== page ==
Dissident republicans have been accused of planting a bomb in Newry which brought major disruption to roads around the city.
The PSNI said the device discovered close to the main Belfast-Dublin route contained a significant amount of explosives which could have killed or injured if it had gone off.
A police spokeswoman last night said: “A viable device was removed and it had a significant amount of explosives that would have caused death or injury.
“We thank the local community and motorists for their patience, while police and Army Technical Officers dealt with a very serious public safety issue.”
The A1 road which runs between Belfast and Dublin was closed for a time in both directions while the bomb was examined, bringing serious disruption on one of the busiest travelling days of the year. It was closed at the Cloghogue roundabout, close to the Forkhill turn-off.
Sinn Fein mayor of Newry Charlie Casey said: “Police have said that this was a viable device so I am glad that it was detected and made safe.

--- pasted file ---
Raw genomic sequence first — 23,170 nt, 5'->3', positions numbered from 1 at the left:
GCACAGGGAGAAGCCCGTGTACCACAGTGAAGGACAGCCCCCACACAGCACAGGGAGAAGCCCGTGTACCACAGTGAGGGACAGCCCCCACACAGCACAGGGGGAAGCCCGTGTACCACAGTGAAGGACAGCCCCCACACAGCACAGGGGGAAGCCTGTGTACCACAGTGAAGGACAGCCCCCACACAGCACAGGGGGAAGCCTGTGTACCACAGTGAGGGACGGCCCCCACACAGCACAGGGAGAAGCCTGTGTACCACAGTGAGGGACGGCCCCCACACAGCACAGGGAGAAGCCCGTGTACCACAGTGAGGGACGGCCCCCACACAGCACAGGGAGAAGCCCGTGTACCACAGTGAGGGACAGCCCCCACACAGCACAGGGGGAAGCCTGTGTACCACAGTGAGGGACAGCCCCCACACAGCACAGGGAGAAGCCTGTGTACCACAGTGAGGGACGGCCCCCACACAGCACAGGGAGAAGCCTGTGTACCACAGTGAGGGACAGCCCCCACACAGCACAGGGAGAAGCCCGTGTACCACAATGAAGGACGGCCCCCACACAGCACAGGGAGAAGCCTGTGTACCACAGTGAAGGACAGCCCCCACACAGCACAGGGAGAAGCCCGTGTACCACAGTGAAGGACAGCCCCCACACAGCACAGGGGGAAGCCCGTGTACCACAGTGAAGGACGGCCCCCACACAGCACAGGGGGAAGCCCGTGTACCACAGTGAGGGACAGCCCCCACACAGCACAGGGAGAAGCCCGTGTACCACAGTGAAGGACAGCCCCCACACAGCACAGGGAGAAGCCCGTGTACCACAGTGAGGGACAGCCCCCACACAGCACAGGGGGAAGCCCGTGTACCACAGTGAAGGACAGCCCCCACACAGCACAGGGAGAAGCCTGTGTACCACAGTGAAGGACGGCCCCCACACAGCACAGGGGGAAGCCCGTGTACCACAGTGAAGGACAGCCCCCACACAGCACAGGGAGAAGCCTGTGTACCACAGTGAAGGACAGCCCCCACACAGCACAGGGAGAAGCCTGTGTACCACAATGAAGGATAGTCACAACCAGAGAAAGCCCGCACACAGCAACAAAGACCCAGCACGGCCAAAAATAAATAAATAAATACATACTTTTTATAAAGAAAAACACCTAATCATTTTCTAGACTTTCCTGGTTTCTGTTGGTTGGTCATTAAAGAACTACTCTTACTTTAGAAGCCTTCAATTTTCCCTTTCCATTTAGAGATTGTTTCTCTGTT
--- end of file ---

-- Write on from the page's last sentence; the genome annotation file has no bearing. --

“This is an extremely busy stretch of road and I dread to think what could have happened.”
Ulster Unionist councillor David Taylor condemned those behind the bomb.
“Those who carried out the attack have nothing to offer society and I appeal for anyone who has information about this attack to pass it on to the PSNI,” he said.
“It is a worrying and sinister device that was left in the area and it highlights the need for extra resources to put in the Crossmaglen area.
“I believe there is a high level of dissident republican activity in this area.”
Newry’s SDLP deputy mayor Geraldine Donnelly said: “Not only could lives have been lost, but untold damage could have been caused to local businesses which are already struggling in the economic climate.”